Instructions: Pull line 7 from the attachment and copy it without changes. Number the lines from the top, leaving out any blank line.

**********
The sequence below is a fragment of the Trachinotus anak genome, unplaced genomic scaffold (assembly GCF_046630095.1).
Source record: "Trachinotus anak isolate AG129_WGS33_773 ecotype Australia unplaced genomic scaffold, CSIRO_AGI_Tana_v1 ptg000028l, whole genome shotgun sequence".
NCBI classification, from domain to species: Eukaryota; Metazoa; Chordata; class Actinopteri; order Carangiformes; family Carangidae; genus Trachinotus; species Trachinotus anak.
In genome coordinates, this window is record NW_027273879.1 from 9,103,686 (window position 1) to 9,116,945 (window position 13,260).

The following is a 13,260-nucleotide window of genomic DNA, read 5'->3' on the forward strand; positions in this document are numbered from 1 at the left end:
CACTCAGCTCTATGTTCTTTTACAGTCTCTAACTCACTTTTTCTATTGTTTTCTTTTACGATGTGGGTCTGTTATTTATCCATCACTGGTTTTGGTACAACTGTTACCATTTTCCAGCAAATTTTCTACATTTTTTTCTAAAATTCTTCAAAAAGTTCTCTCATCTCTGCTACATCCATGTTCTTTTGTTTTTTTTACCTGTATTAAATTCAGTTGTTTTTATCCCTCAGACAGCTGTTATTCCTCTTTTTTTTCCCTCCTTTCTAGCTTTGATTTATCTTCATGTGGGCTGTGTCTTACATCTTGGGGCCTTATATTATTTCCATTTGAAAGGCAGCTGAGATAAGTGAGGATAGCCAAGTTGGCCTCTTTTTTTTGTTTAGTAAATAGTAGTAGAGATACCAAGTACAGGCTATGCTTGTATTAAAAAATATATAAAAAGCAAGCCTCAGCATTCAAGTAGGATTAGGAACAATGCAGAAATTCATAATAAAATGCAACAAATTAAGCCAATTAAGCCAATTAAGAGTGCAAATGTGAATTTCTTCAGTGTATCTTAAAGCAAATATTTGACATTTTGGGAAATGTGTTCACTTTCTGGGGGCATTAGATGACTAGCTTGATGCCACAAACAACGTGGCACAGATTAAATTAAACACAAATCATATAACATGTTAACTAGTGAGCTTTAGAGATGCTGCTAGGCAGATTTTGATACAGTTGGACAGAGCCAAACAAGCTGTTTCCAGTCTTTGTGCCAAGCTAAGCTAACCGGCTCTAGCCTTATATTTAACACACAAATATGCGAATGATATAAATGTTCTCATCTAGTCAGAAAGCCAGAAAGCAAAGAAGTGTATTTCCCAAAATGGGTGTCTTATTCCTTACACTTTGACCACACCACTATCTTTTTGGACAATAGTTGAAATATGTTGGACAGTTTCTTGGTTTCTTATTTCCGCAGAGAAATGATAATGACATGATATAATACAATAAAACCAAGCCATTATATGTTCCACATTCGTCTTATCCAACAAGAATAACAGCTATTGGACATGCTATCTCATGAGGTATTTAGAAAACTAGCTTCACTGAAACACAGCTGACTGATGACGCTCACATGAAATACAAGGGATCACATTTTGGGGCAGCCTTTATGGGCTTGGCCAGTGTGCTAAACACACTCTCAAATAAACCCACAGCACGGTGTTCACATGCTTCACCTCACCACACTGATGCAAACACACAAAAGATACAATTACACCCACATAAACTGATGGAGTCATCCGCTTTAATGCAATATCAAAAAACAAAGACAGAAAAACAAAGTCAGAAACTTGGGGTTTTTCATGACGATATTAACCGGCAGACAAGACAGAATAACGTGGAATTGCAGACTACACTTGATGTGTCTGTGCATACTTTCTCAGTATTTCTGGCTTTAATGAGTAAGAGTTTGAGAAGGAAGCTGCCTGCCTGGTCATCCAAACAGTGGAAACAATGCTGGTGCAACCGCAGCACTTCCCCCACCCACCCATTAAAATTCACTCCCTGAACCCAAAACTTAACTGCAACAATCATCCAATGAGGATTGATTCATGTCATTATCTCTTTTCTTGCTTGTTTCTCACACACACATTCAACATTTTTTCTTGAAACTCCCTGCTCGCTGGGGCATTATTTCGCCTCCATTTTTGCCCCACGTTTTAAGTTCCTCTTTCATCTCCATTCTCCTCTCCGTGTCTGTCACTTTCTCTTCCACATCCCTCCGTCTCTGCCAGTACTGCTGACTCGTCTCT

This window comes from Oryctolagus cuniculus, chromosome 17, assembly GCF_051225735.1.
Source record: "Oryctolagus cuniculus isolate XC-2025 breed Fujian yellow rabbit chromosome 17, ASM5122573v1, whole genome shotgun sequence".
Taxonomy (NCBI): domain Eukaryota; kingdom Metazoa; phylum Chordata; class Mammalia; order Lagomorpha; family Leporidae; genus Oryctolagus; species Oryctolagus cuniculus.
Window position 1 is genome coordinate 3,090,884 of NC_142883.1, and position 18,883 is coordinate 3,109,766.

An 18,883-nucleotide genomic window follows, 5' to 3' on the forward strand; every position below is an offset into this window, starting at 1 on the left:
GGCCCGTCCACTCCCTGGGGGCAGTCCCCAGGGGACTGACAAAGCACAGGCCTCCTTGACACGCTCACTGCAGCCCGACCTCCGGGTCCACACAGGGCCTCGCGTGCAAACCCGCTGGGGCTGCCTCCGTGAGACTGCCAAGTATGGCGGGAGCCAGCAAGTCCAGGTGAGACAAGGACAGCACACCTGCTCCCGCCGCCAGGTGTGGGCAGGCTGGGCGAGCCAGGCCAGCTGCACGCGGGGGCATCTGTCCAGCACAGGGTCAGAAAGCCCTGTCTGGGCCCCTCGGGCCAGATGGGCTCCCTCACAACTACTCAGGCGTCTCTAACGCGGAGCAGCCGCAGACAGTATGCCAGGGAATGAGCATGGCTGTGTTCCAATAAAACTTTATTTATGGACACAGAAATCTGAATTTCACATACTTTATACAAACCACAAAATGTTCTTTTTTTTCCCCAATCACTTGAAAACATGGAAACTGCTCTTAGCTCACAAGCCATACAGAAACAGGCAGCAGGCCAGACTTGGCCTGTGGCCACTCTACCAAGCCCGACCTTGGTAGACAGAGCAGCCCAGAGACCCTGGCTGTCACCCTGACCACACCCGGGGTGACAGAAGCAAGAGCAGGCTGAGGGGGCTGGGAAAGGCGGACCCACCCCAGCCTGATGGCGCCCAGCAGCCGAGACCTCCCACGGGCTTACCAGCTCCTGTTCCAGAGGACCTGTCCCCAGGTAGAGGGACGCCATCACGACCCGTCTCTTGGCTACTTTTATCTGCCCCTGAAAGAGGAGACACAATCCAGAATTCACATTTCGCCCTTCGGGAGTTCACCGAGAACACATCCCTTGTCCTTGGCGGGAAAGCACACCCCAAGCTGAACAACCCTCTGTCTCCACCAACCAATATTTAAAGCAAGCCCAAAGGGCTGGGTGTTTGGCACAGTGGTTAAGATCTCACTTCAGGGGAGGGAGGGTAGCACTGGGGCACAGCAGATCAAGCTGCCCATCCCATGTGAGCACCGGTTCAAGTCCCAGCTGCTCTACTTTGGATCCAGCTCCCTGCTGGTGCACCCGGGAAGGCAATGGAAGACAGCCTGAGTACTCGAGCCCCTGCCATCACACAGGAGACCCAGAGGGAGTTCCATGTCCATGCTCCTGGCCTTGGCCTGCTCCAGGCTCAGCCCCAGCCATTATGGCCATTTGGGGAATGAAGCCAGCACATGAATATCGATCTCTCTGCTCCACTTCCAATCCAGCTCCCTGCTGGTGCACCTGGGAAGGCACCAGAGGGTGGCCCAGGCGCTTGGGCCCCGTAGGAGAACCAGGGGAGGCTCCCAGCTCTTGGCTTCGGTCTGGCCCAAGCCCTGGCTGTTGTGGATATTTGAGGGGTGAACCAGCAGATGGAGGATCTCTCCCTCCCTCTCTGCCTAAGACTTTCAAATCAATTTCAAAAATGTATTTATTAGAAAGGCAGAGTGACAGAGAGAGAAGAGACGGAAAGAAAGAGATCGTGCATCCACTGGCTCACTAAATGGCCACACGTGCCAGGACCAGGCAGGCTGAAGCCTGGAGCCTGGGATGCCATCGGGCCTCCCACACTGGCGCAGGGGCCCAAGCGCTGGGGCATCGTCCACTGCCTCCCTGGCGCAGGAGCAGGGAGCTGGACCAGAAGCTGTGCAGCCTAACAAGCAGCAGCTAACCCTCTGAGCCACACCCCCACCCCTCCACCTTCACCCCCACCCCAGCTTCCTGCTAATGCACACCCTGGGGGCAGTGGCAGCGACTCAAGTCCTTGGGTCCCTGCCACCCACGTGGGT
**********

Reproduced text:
This window comes from Oryctolagus cuniculus, chromosome 17, assembly GCF_051225735.1.